The smoke. The bodies. The confusion. The fear. The dread. The helplessness. I grabbed Matzi. Something was familiar here, but I wasn’t sure what. From where we were in New Jersey, we could get a glimpse of the World Trade Center. After the attacks, for days and days, we could only see smoke rising.
I wanted to help. I needed to help. I needed to do something. When I was in the bunker I had a mission. I could help. I could make people feel better. I could make them smile. Now, I could do nothing. The worst thing in the world is to be able to do nothing.
I took Matzi to bed that night.
Secaucus, New Jersey
A few years later
In honor of Matzi’s 59th birthday and my 60th, I had an elegant suit made for him. He sits in his rocking chair, wizened by age and experience. And only by looking deeply into his glazed eyes, can one see the wear and tear of the years on his soul. I am so glad that he is still here because sometimes I believe he is the only one who understands.
I don’t know what to do with Matzi when I die. He is very frail. Like the Velveteen Rabbit, “most of his hair has been loved, he is loose in the joints and very shabby,” but I feel the need to preserve him because somehow I believe Matzi to be my only legacy.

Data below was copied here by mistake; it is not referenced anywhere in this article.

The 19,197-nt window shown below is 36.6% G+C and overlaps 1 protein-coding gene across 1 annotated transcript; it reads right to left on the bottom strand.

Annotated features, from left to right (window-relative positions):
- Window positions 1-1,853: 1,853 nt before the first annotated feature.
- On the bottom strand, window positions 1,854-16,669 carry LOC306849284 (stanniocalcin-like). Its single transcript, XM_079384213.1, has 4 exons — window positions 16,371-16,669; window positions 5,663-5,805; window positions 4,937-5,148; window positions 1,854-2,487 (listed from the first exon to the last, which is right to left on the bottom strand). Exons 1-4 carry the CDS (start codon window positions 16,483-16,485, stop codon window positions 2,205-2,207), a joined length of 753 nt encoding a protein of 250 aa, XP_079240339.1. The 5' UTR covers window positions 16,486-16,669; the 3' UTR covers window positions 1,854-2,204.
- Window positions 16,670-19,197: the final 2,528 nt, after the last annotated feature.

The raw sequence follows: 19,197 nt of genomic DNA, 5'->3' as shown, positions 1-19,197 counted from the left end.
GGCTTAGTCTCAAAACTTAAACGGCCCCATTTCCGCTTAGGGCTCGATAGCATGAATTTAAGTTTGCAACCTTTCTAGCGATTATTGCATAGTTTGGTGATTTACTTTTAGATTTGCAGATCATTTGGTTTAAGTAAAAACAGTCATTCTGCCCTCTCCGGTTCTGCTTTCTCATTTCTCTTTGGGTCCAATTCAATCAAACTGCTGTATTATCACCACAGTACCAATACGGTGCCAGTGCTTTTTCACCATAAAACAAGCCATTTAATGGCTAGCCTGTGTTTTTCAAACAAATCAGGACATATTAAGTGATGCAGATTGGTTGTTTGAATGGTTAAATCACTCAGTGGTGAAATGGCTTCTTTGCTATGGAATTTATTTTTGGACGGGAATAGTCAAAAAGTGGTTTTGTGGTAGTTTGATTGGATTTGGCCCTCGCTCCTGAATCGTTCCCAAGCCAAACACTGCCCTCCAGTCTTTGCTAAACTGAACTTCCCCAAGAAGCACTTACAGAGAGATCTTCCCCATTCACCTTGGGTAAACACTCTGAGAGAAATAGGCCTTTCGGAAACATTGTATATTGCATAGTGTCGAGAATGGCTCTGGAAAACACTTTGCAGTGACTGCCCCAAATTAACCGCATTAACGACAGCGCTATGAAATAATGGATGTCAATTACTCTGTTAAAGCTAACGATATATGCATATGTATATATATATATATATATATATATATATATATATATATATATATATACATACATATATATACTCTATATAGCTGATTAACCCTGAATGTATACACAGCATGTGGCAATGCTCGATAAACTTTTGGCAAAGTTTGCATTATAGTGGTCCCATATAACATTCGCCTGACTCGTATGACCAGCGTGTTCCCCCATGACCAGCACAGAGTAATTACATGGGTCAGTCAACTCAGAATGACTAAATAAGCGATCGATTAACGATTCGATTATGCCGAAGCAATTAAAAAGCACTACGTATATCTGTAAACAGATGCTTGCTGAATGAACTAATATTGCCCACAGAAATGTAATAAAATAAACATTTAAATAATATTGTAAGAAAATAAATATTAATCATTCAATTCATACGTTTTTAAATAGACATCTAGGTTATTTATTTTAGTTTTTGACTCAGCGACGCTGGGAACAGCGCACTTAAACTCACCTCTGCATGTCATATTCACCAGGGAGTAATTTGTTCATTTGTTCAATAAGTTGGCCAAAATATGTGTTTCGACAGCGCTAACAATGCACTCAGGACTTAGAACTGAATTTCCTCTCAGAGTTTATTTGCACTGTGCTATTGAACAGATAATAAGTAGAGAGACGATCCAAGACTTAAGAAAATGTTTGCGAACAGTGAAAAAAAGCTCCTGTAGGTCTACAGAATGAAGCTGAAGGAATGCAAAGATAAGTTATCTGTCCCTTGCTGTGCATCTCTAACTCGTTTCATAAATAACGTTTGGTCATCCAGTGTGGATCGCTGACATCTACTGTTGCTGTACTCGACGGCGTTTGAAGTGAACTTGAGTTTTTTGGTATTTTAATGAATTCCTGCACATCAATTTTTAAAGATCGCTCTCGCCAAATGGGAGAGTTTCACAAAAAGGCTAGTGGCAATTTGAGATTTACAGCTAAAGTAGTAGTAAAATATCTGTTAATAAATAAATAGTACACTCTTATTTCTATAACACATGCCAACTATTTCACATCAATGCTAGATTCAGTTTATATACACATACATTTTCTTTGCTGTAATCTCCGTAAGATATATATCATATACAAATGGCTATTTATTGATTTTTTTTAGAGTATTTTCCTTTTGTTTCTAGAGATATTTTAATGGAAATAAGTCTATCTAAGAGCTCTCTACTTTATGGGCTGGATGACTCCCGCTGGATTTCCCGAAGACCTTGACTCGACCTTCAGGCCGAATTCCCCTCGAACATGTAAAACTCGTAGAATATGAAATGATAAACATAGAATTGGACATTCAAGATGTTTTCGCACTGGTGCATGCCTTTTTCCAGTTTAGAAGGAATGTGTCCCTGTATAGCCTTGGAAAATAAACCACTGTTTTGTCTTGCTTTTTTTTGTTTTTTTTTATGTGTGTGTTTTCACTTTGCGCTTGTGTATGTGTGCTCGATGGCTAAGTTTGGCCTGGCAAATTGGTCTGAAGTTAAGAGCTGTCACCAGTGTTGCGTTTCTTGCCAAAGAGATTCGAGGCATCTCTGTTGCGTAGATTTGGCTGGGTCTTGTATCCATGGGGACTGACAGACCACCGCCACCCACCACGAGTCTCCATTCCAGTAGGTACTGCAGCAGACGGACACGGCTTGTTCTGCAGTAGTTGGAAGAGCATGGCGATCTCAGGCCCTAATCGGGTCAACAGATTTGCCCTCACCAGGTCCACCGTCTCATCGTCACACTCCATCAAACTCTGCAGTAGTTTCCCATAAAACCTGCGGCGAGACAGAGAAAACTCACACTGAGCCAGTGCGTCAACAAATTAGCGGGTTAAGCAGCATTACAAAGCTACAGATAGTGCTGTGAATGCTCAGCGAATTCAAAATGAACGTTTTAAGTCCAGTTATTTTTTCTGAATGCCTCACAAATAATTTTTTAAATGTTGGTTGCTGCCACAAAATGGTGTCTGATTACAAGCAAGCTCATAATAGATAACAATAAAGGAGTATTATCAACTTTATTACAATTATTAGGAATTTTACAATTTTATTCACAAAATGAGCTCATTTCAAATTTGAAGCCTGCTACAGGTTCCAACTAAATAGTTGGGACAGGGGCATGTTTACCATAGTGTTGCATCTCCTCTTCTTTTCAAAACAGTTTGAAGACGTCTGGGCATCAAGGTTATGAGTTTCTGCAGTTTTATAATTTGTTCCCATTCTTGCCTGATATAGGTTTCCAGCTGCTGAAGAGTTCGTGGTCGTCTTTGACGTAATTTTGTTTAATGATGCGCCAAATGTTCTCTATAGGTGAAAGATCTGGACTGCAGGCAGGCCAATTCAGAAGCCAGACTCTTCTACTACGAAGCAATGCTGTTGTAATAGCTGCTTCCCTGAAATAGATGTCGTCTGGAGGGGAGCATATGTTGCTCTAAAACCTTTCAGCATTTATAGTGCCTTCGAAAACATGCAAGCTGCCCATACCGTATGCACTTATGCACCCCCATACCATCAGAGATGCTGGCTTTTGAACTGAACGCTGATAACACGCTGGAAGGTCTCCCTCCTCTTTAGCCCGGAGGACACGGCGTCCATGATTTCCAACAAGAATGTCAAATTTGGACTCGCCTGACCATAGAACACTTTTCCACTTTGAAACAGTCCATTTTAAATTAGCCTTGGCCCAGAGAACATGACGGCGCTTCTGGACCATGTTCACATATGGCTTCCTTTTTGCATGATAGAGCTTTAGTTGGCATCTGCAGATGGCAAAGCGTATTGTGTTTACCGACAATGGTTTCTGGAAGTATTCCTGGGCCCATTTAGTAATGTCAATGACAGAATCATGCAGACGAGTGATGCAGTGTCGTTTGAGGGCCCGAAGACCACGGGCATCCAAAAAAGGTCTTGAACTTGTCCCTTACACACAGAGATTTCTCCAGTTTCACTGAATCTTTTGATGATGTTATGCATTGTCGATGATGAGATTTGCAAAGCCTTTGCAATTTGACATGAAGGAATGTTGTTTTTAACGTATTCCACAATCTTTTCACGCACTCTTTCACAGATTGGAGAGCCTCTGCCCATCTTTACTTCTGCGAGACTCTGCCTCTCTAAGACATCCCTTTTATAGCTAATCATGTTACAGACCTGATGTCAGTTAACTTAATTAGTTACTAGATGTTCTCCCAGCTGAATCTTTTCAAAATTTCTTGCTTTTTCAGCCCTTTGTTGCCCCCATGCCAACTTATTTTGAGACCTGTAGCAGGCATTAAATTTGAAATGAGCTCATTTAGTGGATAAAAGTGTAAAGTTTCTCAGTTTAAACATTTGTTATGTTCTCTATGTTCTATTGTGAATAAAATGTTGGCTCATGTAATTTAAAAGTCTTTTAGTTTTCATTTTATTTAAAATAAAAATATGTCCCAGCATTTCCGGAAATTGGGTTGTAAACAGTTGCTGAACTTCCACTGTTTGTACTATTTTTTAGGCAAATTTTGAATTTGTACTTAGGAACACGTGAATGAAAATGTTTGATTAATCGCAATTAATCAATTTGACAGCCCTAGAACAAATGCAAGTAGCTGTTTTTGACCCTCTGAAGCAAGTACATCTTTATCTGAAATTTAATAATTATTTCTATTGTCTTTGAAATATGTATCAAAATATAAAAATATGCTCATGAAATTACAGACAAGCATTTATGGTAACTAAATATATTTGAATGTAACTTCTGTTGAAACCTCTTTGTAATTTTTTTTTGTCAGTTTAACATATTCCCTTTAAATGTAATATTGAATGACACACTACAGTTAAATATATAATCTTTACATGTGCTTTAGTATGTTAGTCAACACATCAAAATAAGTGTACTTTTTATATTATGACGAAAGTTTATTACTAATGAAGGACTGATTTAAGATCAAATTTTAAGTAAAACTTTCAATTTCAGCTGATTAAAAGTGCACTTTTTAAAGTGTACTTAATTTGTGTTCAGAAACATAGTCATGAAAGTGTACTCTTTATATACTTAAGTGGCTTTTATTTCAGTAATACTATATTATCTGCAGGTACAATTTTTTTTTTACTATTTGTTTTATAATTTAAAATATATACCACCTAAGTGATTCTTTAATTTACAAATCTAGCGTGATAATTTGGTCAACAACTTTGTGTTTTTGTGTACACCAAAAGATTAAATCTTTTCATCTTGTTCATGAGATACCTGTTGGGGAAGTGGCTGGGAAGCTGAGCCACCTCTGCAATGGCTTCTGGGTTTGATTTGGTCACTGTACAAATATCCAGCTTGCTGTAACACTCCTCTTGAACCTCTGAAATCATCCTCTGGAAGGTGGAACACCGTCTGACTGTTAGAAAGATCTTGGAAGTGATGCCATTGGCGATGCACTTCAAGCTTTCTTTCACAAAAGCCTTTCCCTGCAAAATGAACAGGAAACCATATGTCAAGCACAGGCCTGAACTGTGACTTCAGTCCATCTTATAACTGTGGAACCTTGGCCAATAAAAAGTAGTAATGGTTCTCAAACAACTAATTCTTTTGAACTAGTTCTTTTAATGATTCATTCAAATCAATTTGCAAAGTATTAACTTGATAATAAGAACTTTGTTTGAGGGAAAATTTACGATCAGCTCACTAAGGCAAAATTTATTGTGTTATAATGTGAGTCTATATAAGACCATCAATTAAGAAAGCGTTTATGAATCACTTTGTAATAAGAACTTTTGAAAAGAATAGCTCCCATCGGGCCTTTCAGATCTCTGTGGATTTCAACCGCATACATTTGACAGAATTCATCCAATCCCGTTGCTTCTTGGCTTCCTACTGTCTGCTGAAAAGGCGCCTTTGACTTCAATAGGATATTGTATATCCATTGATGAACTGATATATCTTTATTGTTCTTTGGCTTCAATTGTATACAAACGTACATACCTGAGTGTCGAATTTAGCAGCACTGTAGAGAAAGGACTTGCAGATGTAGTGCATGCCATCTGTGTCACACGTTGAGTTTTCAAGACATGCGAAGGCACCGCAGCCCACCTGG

I looked on the Internet to find a bear hospital and found one in Secaucus, NJ. There was a sign on the door: “THE DOCTOR IS IN”.
I saw lots of dolls and bears. One of the dolls was lying on a table, seemingly receiving a transfusion. The woman who welcomed me took Matzi into her arms and cradled him with such gentle admiration and respect; I felt safe about leaving him there instantly. A few days later, I received a call from the doctor who left a warm Colombian accented message on my machine asking me to return her call regarding my “beautiful” bear. When I called her back, she told me that restoring him would cost $909.50. Without hesitation, I told her to do it. For a moment, I wondered if I had lost my mind.
Several weeks later, I received a call telling me that I can pick up Matzi. The assurance and excitement in the doctor’s voice let me know that he had, indeed, been restored.
When I arrived in Secaucus, I didn’t know who was more excited, myself or the doctor. The doctor had obviously fallen in love with Matzi. She had managed to bring back Matzi’s sound box and I heard Matzi growl like I had not in many, many years.
When I told the story of Matzi to the doctor, she told me she knew everything. By working with him, she learned the whole story. Matzi had carried that story, our story, with him. Matzi had been beautifully, carefully, and caringly restored and was sitting back in his rocking chair. Once in a while, our dogs will go over and take a respectful sniff knowing full well that he is not a toy but a special presence in our midst.
And my husband no longer suggests that I tell no one how much I spent on Matzi because he too now knows the story of my bear.